Pregnant women who smoke should be encouraged to switch to e-cigarettes, health officials claim.
Midwives and doctors are being urged to be ‘positive’ about the devices and explain that they are probably safer than tobacco.
Patients should also be allowed to vape in hospital – and hospitals should ensure e-cigarettes are available in their shops, it was suggested.
The recommendations from the government agency Public Health England claim vaping is less than 5 per cent as dangerous as smoking.
Patients should be allowed to vape in hospital – and hospitals should ensure e-cigarettes are available in their shops, it was suggested
PHE has published a review of the evidence, which states e-cigarettes are helping tens of thousands of smokers quit.
But experts said the advice was premature, as not enough is known about the long-term risks. Recent studies linked vaping to heart disease, bronchitis, lung and bladder cancer and nicotine addiction.
Approximately 2.9million adults in the UK use e-cigarettes, while 7.6million smoke ordinary cigarettes.
Some use both if trying to wean themselves off tobacco. But PHE believes many aren’t bothering to try e-cigarettes in the mistaken belief that they are just as harmful.
Today’s review, published in The Lancet, claims too many smokers have ‘misplaced fears’ over vaping.
Around one in ten pregnant women are smokers, but this figure rises to one in four in some areas. Professor Linda Bauld, of Cancer Research UK, said: ‘If a pregnant woman is smoking and she’s struggling to stop, she shouldn’t be discouraged from using an e-cigarette.
‘Health professionals should be positive about e-cigarettes in pregnancy for smokers, but also make clear that there are no published trials.’
Pregnant women who smoke should be encouraged to switch to e-cigarettes, health officials claim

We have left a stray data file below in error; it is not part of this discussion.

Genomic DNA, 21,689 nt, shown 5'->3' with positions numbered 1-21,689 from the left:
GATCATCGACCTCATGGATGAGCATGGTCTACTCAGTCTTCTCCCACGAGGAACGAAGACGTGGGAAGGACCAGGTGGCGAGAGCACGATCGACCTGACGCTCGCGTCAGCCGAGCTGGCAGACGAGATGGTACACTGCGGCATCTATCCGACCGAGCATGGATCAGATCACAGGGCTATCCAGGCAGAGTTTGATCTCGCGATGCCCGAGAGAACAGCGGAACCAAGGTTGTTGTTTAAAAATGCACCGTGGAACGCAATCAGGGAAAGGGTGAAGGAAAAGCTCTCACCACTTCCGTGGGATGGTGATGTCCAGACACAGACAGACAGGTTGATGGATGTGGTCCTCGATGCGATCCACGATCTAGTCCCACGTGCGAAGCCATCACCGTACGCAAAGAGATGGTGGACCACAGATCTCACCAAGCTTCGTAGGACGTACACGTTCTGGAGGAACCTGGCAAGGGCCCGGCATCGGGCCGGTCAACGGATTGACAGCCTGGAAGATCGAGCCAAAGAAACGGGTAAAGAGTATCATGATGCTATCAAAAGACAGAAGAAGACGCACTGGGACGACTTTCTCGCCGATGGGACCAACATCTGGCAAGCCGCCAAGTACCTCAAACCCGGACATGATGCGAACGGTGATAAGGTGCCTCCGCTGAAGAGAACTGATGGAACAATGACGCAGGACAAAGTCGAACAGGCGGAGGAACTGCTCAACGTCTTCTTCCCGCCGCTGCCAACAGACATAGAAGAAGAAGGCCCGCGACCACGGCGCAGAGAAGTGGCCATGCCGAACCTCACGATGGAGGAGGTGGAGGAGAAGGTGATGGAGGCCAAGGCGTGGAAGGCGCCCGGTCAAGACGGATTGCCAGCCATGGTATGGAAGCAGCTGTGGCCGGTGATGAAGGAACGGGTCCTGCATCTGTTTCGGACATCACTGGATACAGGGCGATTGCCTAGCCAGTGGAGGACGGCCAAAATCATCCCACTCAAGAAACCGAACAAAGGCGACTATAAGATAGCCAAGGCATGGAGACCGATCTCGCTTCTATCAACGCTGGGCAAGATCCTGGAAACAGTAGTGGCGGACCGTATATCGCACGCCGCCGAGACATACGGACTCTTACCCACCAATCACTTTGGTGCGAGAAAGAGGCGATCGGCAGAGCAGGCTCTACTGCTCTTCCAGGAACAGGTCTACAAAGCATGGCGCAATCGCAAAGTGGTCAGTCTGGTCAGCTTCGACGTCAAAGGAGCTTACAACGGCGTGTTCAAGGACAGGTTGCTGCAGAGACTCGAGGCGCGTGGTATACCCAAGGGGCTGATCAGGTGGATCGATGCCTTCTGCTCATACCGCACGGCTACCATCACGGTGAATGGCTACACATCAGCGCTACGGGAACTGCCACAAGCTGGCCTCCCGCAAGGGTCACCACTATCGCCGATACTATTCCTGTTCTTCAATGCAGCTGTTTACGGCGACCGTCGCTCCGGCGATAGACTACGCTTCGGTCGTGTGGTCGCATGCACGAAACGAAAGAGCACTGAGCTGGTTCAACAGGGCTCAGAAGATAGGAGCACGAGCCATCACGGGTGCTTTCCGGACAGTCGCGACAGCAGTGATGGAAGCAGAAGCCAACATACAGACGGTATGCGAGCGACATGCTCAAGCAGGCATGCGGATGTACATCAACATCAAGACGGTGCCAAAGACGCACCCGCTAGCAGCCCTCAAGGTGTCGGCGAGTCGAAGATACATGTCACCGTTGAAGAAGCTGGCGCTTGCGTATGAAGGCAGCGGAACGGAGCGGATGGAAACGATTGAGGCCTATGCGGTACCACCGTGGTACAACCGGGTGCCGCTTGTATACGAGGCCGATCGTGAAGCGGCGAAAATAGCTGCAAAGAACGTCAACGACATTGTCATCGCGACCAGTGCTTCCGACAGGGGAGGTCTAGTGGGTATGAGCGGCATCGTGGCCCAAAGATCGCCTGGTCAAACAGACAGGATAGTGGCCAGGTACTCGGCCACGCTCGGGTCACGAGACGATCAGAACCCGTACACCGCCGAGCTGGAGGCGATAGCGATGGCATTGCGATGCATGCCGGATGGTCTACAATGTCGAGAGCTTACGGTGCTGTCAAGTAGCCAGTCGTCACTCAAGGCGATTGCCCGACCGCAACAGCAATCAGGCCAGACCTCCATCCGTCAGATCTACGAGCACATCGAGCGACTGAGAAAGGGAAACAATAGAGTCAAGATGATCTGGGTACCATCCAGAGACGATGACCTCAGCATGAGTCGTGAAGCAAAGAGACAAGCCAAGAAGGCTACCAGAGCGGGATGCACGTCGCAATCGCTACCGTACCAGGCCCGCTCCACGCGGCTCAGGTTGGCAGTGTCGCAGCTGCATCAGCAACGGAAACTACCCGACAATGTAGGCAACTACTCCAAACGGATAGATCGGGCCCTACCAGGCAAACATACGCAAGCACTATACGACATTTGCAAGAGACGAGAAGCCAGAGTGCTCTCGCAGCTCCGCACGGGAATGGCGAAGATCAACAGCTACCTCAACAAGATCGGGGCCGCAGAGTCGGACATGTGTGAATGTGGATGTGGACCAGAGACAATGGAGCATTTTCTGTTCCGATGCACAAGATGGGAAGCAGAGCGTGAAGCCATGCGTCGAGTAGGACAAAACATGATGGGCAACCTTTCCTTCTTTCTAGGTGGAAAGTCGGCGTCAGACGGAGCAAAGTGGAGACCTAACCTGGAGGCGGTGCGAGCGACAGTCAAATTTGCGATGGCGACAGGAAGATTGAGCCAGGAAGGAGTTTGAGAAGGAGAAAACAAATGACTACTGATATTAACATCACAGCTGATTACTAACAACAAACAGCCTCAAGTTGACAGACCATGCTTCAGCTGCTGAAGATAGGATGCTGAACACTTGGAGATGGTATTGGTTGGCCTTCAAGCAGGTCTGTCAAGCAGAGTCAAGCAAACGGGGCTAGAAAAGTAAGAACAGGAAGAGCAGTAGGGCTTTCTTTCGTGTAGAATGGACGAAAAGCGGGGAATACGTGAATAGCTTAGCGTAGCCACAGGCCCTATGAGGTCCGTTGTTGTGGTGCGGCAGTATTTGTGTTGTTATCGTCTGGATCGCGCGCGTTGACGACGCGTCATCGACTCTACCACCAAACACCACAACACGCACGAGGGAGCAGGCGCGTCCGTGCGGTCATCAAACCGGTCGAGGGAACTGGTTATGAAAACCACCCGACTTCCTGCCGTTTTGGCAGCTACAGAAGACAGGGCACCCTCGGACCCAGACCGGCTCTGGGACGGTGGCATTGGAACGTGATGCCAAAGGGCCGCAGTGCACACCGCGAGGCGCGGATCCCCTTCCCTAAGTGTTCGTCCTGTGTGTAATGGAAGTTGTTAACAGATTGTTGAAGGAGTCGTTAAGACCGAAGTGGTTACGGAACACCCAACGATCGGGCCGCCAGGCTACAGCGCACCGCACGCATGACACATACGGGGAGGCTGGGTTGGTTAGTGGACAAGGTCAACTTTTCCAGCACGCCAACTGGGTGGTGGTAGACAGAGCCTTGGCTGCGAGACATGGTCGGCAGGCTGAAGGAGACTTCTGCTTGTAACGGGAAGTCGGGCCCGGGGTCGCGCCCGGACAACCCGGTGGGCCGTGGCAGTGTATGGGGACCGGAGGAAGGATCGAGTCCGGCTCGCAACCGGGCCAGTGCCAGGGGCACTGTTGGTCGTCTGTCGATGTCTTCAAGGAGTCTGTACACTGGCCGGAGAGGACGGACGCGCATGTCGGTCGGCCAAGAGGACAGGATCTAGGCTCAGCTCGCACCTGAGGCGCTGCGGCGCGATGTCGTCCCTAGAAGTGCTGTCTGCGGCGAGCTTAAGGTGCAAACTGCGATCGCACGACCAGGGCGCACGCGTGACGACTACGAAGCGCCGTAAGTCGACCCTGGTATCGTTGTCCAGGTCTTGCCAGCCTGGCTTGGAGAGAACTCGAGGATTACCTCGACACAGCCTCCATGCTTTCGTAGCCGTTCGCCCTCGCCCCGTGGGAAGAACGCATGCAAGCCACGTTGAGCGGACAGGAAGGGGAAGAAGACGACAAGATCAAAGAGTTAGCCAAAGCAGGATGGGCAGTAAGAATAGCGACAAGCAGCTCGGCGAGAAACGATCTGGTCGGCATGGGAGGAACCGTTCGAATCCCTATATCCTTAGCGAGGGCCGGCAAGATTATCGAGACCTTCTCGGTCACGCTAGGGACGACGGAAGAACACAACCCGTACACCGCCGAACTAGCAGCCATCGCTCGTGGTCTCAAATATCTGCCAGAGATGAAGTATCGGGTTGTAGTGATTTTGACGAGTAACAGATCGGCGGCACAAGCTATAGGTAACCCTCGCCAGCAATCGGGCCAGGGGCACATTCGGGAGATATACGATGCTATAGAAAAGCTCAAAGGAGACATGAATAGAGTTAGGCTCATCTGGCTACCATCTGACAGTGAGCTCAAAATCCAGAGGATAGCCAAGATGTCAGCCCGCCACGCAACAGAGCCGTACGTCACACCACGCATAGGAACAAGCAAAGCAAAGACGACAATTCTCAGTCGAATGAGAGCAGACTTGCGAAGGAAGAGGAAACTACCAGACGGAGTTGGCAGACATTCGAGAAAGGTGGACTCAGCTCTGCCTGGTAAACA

There has not been any research into whether e-cigarettes are harmful for unborn babies or pregnant women.
But Professor Bauld said the evidence so far suggested they were significantly less dangerous than ordinary cigarettes – which put mothers-to-be at a much higher risk of miscarriage, premature birth and birth defects.
Martin Dockrell, PHE’s lead on tobacco control, said it made ‘perfect sense’ for vaping to be allowed in hospital, adding: ‘There is no reason why a hospital shouldn’t designate some indoor areas where patients and visitors can vape.’
But Professor Martin McKee, of the London School of Hygiene and Tropical Medicine, pointed out that a more extensive review in the US, published two weeks ago, was much more ‘cautious’ about e-cigarettes’ long-term safety.
‘England stands out internationally in embracing these products, with experts in the rest of the world expressing much more caution,’ he said.
The PHE review looked at studies published from January 2015 to August 2017.
PHE’s Professor John Newton said it ‘reinforces the finding that vaping is a fraction of the risk of smoking, at least 95 per cent less harmful, and of negligible risk to bystanders.
‘It would be tragic if thousands of smokers who could quit with the help of an e-cigarette are being put off due to false fears about their safety.’
Sources : Dailymail
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